Abstract

With the development of online participatory platforms, many governments are extending consultation processes beyond traditional face-to-face meetings. These online spaces are used by government agencies to collect ideas from the public and to aggregate preferences through non-binding voting procedures. Many of these digital platforms allow residents to post comments, creating potential for ideation processes. Examining data from an unmoderated online platform initiated by a municipal government, this paper explores whether ideation emerged organically in the deliberation process, and if so, how this occurred. After analyzing over 800 comments in the 20 most highly discussed ideas debated in the forum, the study confirmed that ideation took place and identified five main activities in the process: idea proposal, idea reception, idea development, idea closure, and idea implementation. It also distinguished eleven different roles performed by participants throughout the ideation process: initiating, supporting, disagreeing, clarifying, informing, arguing, commentary, expanding, wrapping, mobilizing, and implementing. The study also found that ideation patterns differed by idea theme and by the level of controversy of particular issues. The paper concludes with ideas for further research and recommendations for the design and implementation of online public participation processes.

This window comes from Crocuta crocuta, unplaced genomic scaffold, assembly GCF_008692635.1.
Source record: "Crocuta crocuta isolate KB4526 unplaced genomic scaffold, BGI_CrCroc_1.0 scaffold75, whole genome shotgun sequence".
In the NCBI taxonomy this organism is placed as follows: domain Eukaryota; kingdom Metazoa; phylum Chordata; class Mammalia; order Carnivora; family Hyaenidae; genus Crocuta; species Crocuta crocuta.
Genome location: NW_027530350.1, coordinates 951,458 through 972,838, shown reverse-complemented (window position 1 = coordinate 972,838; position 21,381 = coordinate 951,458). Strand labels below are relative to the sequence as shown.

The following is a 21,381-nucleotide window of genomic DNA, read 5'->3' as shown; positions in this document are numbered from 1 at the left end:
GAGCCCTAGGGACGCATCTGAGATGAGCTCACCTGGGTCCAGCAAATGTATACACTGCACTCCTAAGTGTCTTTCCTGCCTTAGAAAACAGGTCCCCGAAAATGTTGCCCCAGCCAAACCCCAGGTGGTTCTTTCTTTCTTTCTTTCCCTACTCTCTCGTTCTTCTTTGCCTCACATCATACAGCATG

Original languageEnglish (US)
Pages (from-to)101-116
Number of pages16
JournalInformation Polity
Volume22
Issue number2-3
DOIs
StatePublished - 2017

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Keywords

  • civic participation
  • e-government
  • ideation
  • Online community engagement

ASJC Scopus subject areas

  • Information Systems
  • Communication
  • Sociology and Political Science
  • Public Administration

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